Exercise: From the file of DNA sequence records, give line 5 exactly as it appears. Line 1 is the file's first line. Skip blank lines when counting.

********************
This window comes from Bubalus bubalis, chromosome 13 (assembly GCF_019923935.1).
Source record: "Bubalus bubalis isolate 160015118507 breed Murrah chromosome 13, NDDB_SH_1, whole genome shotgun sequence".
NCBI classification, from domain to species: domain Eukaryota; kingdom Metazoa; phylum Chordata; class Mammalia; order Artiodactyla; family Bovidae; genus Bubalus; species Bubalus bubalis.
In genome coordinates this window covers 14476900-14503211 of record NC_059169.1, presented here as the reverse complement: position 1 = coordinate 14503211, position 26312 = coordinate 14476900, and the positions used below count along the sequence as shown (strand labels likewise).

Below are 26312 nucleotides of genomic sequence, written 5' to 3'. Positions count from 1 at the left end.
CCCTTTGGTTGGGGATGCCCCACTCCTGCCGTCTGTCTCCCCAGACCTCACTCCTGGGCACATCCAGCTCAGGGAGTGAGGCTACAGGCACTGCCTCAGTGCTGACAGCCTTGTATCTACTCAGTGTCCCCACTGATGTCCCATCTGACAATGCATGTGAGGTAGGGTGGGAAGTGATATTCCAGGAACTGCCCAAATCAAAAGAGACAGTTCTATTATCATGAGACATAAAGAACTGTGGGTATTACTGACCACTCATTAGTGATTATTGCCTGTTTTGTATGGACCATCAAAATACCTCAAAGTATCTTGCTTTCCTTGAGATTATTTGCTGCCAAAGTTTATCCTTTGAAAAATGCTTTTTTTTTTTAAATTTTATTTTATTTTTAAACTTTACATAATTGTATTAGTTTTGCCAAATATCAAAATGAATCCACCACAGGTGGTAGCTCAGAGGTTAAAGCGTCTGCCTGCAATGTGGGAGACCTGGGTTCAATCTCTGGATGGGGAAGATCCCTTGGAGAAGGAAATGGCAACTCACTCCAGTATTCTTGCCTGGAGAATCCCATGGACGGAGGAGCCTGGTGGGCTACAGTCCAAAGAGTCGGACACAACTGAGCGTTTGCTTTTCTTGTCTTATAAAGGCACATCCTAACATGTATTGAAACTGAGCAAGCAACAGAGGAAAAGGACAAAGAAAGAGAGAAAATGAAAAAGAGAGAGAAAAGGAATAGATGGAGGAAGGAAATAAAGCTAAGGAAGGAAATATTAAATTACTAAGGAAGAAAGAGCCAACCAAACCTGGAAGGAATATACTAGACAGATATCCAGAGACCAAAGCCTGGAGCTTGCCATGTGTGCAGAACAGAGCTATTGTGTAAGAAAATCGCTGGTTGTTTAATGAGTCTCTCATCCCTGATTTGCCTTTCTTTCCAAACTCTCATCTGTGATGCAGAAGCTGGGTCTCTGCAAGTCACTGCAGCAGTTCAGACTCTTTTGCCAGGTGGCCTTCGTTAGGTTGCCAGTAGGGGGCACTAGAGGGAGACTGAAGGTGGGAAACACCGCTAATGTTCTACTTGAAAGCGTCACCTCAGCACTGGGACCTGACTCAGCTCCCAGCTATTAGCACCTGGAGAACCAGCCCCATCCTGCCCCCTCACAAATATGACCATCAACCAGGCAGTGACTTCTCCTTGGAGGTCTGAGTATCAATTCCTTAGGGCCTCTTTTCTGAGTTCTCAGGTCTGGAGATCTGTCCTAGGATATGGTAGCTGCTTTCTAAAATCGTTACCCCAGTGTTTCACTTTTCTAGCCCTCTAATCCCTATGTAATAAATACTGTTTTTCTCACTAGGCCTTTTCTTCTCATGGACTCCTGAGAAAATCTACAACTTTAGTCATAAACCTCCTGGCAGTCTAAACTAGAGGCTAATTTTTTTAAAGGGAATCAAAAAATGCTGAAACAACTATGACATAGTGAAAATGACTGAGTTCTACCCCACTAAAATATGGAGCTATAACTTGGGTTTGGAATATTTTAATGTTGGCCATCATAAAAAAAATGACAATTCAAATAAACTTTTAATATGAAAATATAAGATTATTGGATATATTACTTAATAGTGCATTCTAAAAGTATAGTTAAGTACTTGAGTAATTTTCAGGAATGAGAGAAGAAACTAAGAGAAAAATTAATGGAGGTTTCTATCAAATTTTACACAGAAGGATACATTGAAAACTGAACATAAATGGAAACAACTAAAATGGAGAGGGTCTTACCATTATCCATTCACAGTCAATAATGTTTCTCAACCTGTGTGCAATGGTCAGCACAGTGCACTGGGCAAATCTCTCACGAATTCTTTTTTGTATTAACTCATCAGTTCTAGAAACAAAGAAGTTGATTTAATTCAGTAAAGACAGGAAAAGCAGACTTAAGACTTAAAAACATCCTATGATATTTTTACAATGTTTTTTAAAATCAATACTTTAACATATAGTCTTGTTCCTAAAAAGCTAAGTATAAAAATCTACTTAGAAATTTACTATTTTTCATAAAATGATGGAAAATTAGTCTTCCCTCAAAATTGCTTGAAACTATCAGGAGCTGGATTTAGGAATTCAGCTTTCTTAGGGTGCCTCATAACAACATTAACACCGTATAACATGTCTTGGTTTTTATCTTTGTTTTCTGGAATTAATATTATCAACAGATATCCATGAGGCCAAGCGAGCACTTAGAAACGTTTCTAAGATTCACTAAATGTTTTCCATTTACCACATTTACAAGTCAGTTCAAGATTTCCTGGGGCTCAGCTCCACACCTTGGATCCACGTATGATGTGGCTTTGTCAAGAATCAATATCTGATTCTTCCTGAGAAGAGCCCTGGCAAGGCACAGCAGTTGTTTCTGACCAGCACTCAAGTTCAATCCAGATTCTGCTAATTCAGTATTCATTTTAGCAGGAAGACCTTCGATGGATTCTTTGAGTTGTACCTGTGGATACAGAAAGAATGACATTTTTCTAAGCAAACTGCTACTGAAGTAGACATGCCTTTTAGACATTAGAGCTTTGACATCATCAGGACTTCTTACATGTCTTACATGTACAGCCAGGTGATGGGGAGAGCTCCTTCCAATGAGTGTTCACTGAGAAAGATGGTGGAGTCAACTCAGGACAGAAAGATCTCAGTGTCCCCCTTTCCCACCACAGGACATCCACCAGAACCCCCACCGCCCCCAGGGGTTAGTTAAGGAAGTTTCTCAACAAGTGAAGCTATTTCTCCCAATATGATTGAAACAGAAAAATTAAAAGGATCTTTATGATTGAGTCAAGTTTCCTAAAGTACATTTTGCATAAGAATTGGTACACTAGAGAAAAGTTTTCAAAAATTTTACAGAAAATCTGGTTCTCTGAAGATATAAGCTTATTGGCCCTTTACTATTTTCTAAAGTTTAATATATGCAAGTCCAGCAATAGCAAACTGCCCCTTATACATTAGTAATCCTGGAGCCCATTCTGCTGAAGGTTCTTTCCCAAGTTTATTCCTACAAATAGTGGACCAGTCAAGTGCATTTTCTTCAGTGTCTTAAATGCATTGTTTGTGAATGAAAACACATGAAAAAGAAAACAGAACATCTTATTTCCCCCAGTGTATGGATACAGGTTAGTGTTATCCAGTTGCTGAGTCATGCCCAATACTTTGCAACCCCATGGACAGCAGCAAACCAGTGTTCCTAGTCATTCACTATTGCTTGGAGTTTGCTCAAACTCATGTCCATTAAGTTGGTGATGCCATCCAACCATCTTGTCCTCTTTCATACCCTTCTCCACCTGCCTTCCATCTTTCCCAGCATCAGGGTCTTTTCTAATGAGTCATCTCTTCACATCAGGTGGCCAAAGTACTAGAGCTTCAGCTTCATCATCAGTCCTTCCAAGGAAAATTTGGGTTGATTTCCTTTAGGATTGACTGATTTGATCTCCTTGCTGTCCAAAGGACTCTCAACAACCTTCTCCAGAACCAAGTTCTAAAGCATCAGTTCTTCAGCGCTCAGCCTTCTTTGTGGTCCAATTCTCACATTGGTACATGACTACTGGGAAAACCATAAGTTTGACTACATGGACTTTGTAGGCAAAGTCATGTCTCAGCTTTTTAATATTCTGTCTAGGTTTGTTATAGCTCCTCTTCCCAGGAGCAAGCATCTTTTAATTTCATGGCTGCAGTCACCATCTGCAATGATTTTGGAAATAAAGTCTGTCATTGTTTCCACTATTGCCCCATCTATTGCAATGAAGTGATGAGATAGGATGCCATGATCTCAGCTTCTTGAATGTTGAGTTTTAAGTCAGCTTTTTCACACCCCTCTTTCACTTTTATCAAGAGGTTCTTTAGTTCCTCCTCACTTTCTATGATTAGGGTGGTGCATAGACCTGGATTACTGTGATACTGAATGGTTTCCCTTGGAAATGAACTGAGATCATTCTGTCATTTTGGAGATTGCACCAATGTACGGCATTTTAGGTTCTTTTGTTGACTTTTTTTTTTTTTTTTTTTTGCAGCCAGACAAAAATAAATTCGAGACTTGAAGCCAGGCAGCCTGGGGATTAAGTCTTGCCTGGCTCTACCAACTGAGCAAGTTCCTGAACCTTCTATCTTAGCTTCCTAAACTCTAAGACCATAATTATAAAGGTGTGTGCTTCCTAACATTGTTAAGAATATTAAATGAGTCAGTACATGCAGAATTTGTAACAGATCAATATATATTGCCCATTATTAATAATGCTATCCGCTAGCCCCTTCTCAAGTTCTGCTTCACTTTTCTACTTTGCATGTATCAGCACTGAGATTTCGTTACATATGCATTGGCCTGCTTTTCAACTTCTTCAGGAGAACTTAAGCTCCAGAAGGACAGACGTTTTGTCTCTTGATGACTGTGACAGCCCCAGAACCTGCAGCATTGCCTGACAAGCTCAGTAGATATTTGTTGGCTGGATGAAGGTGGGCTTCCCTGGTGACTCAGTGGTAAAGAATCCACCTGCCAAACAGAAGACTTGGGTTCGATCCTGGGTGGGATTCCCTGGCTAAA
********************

Below are 26312 nucleotides of genomic sequence, written 5' to 3'. Positions count from 1 at the left end.